This lecture series commemorates the life and legacy of Professor Susan Odom, an energetic, productive, and driven faculty member in the Department of Chemistry from 2011 to 2021. It features speakers noted for outstanding research in Professor Odom’s fields of synthetic and materials chemistry.
Visit this page for more information on the Susan A. Odom lecture series.
Jodie L. Lutkenhaus
Bio: Jodie L. Lutkenhaus is holder of the Axalta Chair and Professor in the Artie McFerrin Department of Chemical Engineering at Texas A&M University. Lutkenhaus received her B.S. in Chemical Engineering from The University of Texas at Austin and her Ph.D in Chemical Engineering from Massachusetts Institute of Technology. Current research areas include polyelectrolytes, redox-active polymers, energy storage, and composites. She has received recognitions including World Economic Forum Young Scientist, Kavli Fellow, NSF CAREER, AFOSR Young Investigator, 3M Non-tenured Faculty Award. She is the past-Chair of the AICHE Materials Engineering & Sciences Division. Lutkenhaus is the Deputy Editor of ACS Applied Polymer Materials and a member of the U.S. National Academies Board of Chemical Sciences & Technology.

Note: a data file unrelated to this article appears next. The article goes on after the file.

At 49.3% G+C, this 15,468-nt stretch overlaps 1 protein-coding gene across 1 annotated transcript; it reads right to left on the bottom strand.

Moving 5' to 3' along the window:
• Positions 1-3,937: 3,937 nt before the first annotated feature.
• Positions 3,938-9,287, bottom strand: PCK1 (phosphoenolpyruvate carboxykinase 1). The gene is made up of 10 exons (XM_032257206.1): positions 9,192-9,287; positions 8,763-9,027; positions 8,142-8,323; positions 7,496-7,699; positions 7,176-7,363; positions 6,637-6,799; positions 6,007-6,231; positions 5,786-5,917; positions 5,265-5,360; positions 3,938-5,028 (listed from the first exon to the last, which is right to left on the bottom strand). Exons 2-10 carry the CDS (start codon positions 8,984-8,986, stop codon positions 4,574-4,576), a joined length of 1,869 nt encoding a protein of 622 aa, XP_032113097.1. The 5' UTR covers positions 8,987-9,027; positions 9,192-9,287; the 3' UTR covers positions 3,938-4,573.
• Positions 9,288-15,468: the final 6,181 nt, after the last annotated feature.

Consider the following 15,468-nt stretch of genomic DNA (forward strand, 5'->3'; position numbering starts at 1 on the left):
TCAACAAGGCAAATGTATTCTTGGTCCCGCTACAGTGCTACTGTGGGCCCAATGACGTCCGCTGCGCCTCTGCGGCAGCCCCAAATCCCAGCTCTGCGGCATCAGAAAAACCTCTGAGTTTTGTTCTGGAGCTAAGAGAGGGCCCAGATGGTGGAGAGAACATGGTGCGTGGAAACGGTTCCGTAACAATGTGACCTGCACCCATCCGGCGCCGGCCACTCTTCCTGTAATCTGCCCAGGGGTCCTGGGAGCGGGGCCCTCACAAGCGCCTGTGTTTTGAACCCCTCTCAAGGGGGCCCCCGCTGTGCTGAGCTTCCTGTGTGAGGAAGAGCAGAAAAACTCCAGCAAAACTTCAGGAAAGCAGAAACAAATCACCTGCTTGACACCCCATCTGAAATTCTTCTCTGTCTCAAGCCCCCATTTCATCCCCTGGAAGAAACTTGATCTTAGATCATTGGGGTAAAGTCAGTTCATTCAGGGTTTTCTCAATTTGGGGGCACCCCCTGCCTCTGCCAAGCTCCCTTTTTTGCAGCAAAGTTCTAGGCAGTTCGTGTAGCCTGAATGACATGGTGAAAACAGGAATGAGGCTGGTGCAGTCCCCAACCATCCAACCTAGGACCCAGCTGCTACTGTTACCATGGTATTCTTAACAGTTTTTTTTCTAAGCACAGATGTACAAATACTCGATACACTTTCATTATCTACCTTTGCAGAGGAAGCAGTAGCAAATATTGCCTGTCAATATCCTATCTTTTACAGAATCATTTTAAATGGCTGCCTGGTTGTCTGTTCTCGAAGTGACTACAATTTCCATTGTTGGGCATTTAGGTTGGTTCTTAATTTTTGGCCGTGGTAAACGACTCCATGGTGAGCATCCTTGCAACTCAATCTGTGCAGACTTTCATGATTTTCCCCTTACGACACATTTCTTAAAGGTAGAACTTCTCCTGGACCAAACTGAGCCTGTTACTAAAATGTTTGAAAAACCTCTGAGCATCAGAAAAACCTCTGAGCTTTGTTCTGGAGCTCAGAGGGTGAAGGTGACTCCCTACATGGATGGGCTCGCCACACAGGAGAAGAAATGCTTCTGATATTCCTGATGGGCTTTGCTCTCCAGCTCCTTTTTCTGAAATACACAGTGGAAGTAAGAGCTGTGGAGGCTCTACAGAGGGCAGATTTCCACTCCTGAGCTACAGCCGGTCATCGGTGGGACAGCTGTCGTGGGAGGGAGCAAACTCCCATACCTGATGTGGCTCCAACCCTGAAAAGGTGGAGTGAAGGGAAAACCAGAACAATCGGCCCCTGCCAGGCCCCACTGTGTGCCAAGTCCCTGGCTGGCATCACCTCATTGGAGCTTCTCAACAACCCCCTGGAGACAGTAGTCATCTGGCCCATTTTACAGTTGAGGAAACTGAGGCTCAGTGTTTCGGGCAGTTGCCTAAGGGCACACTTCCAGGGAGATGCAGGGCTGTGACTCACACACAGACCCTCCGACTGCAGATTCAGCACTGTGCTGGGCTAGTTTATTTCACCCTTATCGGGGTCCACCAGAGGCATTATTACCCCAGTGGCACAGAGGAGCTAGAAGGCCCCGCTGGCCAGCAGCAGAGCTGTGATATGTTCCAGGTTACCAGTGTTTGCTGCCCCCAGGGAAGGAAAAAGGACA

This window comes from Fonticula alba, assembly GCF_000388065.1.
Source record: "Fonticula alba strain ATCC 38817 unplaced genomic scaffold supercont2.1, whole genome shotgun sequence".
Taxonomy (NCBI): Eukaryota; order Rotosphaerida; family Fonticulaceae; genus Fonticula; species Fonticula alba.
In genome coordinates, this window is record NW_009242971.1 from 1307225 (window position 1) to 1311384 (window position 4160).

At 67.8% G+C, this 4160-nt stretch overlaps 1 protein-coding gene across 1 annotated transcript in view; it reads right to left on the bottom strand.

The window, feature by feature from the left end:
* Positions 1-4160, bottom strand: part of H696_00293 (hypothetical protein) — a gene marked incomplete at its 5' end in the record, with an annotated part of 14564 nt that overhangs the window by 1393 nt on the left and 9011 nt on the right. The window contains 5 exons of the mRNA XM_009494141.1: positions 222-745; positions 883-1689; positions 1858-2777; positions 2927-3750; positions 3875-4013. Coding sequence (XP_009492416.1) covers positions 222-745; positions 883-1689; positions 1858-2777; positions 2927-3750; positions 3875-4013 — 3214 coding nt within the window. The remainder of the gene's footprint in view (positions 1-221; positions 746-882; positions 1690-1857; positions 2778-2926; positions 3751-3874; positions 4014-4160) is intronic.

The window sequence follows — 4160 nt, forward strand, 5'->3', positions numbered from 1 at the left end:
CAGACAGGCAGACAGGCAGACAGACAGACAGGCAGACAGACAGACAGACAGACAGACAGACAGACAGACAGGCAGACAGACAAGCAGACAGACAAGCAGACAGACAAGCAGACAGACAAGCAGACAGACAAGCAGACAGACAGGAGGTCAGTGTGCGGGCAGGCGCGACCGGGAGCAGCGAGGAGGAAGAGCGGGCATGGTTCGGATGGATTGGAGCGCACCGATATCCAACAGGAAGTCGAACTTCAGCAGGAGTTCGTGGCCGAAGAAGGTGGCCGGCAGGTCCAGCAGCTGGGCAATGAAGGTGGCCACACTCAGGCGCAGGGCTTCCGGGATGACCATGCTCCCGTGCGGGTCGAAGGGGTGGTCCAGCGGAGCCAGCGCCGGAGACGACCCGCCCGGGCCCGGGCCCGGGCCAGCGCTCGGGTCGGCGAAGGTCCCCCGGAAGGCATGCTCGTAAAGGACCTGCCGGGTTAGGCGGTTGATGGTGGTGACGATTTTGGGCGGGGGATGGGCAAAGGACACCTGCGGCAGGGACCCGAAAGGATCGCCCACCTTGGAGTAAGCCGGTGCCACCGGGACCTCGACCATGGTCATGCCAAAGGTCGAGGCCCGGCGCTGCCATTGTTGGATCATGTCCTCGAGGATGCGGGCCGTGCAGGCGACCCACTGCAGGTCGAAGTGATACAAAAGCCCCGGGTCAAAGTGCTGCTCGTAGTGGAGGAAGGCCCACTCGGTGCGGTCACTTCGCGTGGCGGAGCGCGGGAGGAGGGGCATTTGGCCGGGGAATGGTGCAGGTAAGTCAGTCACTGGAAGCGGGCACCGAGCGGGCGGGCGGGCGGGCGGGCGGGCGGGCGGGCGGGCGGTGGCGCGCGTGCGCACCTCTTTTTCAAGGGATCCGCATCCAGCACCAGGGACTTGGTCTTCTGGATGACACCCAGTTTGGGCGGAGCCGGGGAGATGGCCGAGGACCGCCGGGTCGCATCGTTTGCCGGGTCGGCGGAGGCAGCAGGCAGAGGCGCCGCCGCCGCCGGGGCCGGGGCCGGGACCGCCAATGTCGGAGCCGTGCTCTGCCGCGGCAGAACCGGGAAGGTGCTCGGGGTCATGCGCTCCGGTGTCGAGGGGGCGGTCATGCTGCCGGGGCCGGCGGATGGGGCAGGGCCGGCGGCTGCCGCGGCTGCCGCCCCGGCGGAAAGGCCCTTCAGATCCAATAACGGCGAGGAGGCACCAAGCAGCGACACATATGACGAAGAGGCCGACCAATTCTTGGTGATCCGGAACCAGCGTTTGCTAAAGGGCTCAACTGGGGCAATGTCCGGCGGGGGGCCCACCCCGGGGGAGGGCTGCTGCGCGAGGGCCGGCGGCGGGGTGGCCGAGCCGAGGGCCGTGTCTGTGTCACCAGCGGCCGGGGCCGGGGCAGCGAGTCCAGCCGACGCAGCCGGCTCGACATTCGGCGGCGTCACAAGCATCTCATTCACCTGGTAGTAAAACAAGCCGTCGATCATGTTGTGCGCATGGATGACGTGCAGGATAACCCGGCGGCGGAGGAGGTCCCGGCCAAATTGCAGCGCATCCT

"Redox-active Macromolecular Radicals for Metal-Free, Degradable Batteries"
Abstract: Because of the projected shortages of elements used in Li-ion batteries and limited battery recycling, alternative electrode chemistries are gaining interest. Ideally, this future battery would contain materials that are easily sourced with little environmental impact, would be degradable of recyclable, and would bear similar or better energy storage characteristics in comparison to Li-ion batteries. This talk will examine one such promising battery chemistry, that of macromolecular radicals. These polymers generally contain redox-active nitroxide radical groups that reversibly exchange electrons at rates much higher that of current metal oxide cathodes. This manifests as a higher power or a high charging rate. The current challenges for macromolecular radical batteries are to understand the redox mechanism, to increase the energy density in metal-free or aqueous conditions, and to consider a circular life cycle. Insight into the polymer’s redox mechanism is provided using electrochemical quartz crystal microbalance with dissipation monitoring, in which mixed electron-ion-solvent transfer is quantified. This knowledge reveals why certain metal-free, aqueous electrolytes are well-suited to this polymer class. Last, an organic peptide battery that degrades on command into amino acids and byproducts provides a path forward toward recycling for a circular life cycle. Collaborative work on polypeptide redox flow batteries with the late Susan Odom is highlighted.